Spending that kind of money makes many municipal officials nervous, particularly when most face serious budget shortfalls. “We run into that all of the time,” said Dan Kildee, a former Genesee County treasurer who now directs the Center for Community Progress, a nonprofit that specializes in vacant property issues. “But it ignores the costs taxpayers already pay for vacant property and abandonment. You have to measure the cost of change against the cost of the current path that we’re on. Anybody who argues that the current path we’re on is the right one isn’t examining the full cost of vacant and abandoned property.”

(Matt Stroud of contributed to the reporting for this article).

Download this article.

Download list of resources.

Municipal Revenues Falling Behind (by George W. Dougherty, Jr., Ph.D.)

Revenue Indicators Analysis (2001 – 2005)

The Local Government Fiscal Indicators Project is a series of reports produced by the Innovation Clinic at the Graduate School of Public and International Affairs at the University of Pittsburgh that provides analysis of the overall financial condition of local government in western Pennsylvania. This installment covers municipal revenue. The presence of many already-financially vulnerable municipalities suggests that the current global financial crisis will further adversely affect, both short and long term, the fiscal health of many of the region’s local governments. A prolonged period of declining economic activity, rising foreclosure rates, and higher inflation raises the possibility that a number of the region’s local governments will not be able to collect adequate revenue to pay for their expenditures. The problem is complicated by two factors. First, elected officials are generally unwilling to increase revenues. Second, county assessing policies often limit a municipality’s ability to capture what economic growth is occurring in their communities.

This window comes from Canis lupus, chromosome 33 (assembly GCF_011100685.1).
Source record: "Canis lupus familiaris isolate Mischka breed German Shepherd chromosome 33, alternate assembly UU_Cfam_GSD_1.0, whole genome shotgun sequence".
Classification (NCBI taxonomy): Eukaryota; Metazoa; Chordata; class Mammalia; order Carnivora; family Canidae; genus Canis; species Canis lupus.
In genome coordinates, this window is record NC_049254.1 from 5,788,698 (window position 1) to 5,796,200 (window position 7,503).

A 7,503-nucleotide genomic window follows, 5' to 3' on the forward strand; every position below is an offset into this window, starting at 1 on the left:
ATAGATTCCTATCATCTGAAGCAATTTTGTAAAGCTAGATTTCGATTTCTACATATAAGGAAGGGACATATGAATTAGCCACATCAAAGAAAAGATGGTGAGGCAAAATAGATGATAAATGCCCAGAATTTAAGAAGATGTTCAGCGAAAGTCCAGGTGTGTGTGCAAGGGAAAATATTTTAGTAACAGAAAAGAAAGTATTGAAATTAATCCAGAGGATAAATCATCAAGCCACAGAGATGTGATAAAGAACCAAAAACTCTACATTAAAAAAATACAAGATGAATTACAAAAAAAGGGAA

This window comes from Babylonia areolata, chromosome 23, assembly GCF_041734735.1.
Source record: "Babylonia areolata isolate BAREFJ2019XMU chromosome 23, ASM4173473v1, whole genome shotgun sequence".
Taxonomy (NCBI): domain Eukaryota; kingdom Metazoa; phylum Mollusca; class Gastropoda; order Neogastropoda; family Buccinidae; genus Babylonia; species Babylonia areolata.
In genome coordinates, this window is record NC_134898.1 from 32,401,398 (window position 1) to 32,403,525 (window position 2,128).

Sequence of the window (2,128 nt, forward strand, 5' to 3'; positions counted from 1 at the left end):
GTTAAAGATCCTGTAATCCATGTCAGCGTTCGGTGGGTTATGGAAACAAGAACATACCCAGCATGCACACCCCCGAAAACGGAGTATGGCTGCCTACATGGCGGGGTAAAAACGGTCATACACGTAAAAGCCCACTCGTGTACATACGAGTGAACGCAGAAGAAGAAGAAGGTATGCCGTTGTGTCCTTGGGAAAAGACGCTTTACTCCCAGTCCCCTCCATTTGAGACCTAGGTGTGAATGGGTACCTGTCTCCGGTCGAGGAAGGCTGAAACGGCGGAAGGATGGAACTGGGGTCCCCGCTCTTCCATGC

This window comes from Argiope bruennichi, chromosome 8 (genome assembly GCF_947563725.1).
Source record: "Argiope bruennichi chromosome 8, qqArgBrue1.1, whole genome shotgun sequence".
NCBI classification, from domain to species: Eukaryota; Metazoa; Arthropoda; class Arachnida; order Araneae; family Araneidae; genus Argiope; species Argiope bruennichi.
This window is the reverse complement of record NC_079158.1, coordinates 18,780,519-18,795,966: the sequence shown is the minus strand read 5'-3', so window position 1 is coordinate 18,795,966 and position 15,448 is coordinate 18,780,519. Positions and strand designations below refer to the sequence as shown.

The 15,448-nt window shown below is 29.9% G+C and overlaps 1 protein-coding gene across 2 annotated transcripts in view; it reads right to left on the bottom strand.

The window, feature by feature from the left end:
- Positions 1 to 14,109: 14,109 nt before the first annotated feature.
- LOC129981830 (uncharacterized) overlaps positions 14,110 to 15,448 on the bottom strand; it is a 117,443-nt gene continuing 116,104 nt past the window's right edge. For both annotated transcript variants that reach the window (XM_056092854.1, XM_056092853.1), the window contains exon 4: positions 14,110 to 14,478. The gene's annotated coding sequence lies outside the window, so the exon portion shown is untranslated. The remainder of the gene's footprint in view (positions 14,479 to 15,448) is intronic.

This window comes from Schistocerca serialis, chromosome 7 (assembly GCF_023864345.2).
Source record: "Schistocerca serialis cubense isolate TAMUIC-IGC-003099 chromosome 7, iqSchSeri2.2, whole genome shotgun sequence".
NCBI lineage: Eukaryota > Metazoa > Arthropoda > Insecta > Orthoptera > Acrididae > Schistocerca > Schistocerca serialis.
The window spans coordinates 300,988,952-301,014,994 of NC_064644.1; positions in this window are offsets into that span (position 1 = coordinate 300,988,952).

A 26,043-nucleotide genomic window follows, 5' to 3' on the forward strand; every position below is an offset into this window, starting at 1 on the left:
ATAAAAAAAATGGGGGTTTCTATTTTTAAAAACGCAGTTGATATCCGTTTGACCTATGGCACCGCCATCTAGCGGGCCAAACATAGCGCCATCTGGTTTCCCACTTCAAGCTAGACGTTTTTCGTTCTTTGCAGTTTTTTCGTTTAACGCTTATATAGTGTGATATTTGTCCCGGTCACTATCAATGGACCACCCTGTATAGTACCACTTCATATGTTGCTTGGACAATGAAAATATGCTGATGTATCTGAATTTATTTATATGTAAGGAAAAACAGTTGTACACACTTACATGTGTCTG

The information in this report analyzes revenues collected by municipalities in the 10 county region from 2001 to 2005. We reviewed performance in a number of revenue areas with specific attention paid to the two largest municipal revenue sources, property and wage taxes.

Download the full dataset.